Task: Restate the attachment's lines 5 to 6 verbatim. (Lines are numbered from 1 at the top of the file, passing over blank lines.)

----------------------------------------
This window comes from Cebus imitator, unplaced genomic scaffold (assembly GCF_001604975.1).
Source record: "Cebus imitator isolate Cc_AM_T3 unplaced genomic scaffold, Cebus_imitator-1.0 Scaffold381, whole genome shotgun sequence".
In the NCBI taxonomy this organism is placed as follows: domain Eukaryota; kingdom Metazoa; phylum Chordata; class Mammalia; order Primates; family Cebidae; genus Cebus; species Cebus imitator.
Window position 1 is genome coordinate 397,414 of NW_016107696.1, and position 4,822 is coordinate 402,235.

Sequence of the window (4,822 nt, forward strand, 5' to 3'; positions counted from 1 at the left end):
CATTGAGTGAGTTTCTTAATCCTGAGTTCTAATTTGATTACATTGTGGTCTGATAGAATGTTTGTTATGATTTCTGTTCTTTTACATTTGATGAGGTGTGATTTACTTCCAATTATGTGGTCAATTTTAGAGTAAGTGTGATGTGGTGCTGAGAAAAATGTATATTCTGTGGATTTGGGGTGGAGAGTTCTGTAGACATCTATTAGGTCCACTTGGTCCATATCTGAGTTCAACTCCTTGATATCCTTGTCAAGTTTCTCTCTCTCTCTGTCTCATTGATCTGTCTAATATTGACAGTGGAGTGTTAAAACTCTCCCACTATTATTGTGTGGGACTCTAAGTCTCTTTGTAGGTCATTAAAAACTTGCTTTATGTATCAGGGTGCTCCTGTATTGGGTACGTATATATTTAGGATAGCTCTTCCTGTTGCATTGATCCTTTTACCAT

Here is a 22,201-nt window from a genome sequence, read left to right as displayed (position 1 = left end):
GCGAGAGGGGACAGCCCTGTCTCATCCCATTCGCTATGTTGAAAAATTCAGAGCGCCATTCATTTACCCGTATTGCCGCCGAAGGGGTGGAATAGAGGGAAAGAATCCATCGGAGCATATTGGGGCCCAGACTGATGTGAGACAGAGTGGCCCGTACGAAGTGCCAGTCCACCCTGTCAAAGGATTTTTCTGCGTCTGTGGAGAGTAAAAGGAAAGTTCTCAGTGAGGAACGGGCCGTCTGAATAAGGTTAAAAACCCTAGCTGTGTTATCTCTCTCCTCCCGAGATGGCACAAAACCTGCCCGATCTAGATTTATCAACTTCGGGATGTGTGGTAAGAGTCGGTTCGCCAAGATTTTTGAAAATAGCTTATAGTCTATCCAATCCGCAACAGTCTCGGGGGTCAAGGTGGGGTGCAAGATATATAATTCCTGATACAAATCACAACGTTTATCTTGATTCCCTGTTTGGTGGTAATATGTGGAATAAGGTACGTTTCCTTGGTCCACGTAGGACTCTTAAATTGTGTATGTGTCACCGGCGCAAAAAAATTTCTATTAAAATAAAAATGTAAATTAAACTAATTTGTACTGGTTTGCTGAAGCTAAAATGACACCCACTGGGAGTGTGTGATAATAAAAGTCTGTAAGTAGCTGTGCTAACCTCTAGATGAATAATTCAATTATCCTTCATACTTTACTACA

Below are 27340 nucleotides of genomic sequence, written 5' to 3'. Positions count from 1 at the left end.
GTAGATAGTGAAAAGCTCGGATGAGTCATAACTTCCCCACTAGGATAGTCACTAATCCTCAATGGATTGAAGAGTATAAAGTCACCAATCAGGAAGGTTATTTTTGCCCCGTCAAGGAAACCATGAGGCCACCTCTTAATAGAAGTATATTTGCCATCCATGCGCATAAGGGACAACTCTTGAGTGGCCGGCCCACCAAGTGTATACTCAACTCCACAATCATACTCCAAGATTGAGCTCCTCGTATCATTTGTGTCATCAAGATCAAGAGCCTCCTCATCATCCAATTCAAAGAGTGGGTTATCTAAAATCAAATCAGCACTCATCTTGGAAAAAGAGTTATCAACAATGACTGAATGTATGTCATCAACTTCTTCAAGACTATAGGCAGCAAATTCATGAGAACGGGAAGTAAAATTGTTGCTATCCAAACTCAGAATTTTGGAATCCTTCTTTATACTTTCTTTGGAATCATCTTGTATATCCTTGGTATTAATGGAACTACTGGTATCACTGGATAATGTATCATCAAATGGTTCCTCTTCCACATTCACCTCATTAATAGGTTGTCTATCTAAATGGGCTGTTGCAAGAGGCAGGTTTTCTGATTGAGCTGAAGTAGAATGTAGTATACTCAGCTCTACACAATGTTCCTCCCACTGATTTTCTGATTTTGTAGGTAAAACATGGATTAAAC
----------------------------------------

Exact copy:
Sequence of the window (4,822 nt, forward strand, 5' to 3'; positions counted from 1 at the left end):
CATTGAGTGAGTTTCTTAATCCTGAGTTCTAATTTGATTACATTGTGGTCTGATAGAATGTTTGTTATGATTTCTGTTCTTTTACATTTGATGAGGTGTGATTTACTTCCAATTATGTGGTCAATTTTAGAGTAAGTGTGATGTGGTGCTGAGAAAAATGTATATTCTGTGGATTTGGGGTGGAGAGTTCTGTAGACATCTATTAGGTCCACTTGGTCCATATCTGAGTTCAACTCCTTGATATCCTTGTCAAGTTTCTCTCTCTCTCTGTCTCATTGATCTGTCTAATATTGACAGTGGAGTGTTAAAACTCTCCCACTATTATTGTGTGGGACTCTAAGTCTCTTTGTAGGTCATTAAAAACTTGCTTTATGTATCAGGGTGCTCCTGTATTGGGTACGTATATATTTAGGATAGCTCTTCCTGTTGCATTGATCCTTTTACCAT